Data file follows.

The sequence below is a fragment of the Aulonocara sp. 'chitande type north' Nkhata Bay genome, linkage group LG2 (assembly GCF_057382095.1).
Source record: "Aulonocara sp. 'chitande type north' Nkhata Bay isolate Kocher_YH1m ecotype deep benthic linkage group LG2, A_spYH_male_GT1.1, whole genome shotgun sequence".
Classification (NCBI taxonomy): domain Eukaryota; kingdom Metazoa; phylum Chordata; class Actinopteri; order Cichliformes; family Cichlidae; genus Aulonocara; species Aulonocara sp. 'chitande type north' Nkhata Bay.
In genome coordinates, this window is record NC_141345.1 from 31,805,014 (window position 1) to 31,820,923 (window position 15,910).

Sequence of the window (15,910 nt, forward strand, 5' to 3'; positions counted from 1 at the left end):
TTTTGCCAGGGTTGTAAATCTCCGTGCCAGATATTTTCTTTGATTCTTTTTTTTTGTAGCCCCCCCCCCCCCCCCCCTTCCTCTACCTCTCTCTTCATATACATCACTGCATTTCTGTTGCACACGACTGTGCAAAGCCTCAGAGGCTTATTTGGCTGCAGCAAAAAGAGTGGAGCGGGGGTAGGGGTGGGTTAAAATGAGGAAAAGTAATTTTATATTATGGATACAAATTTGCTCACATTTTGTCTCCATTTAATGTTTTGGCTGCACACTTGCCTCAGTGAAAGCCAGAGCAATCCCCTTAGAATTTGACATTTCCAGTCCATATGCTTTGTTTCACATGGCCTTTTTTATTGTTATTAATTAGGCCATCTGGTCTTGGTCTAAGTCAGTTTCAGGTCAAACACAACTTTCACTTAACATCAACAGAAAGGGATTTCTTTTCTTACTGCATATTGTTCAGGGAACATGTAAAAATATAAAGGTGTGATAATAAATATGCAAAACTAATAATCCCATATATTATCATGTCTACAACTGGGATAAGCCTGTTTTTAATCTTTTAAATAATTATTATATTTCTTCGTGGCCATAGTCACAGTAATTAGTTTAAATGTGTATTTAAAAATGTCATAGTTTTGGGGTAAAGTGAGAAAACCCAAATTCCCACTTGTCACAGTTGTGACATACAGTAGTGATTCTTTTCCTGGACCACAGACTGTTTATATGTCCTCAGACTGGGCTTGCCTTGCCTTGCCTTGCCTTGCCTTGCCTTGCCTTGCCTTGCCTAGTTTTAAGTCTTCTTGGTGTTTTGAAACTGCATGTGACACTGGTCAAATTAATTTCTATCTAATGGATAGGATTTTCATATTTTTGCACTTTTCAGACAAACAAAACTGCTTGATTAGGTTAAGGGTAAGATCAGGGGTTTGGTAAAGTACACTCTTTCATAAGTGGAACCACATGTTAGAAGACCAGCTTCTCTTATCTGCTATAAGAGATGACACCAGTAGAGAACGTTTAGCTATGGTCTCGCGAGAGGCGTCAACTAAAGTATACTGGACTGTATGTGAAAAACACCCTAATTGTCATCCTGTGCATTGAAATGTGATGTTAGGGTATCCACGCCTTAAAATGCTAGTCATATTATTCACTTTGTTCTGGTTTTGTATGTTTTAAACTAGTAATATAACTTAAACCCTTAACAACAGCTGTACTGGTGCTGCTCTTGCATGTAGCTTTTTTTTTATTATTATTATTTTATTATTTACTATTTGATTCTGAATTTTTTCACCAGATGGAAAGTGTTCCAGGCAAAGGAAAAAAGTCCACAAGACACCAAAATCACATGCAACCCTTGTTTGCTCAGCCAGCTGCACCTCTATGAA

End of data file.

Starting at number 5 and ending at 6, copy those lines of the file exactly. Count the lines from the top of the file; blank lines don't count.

Sequence of the window (15,910 nt, forward strand, 5' to 3'; positions counted from 1 at the left end):
TTTTGCCAGGGTTGTAAATCTCCGTGCCAGATATTTTCTTTGATTCTTTTTTTTTGTAGCCCCCCCCCCCCCCCCCCTTCCTCTACCTCTCTCTTCATATACATCACTGCATTTCTGTTGCACACGACTGTGCAAAGCCTCAGAGGCTTATTTGGCTGCAGCAAAAAGAGTGGAGCGGGGGTAGGGGTGGGTTAAAATGAGGAAAAGTAATTTTATATTATGGATACAAATTTGCTCACATTTTGTCTCCATTTAATGTTTTGGCTGCACACTTGCCTCAGTGAAAGCCAGAGCAATCCCCTTAGAATTTGACATTTCCAGTCCATATGCTTTGTTTCACATGGCCTTTTTTATTGTTATTAATTAGGCCATCTGGTCTTGGTCTAAGTCAGTTTCAGGTCAAACACAACTTTCACTTAACATCAACAGAAAGGGATTTCTTTTCTTACTGCATATTGTTCAGGGAACATGTAAAAATATAAAGGTGTGATAATAAATATGCAAAACTAATAATCCCATATATTATCATGTCTACAACTGGGATAAGCCTGTTTTTAATCTTTTAAATAATTATTATATTTCTTCGTGGCCATAGTCACAGTAATTAGTTTAAATGTGTATTTAAAAATGTCATAGTTTTGGGGTAAAGTGAGAAAACCCAAATTCCCACTTGTCACAGTTGTGACATACAGTAGTGATTCTTTTCCTGGACCACAGACTGTTTATATGTCCTCAGACTGGGCTTGCCTTGCCTTGCCTTGCCTTGCCTTGCCTTGCCTTGCCTTGCCTAGTTTTAAGTCTTCTTGGTGTTTTGAAACTGCATGTGACACTGGTCAAATTAATTTCTATCTAATGGATAGGATTTTCATATTTTTGCACTTTTCAGACAAACAAAACTGCTTGATTAGGTTAAGGGTAAGATCAGGGGTTTGGTAAAGTACACTCTTTCATAAGTGGAACCACATGTTAGAAGACCAGCTTCTCTTATCTGCTATAAGAGATGACACCAGTAGAGAACGTTTAGCTATGGTCTCGCGAGAGGCGTCAACTAAAGTATACTGGACTGTATGTGAAAAACACCCTAATTGTCATCCTGTGCATTGAAATGTGATGTTAGGGTATCCACGCCTTAAAATGCTAGTCATATTATTCACTTTGTTCTGGTTTTGTATGTTTTAAACTAGTAATATAACTTAAACCCTTAACAACAGCTGTACTGGTGCTGCTCTTGCATGTAGCTTTTTTTTTATTATTATTATTTTATTATTTACTATTTGATTCTGAATTTTTTCACCAGATGGAAAGTGTTCCAGGCAAAGGAAAAAAGTCCACAAGACACCAAAATCACATGCAACCCTTGTTTGCTCAGCCAGCTGCACCTCTATGAA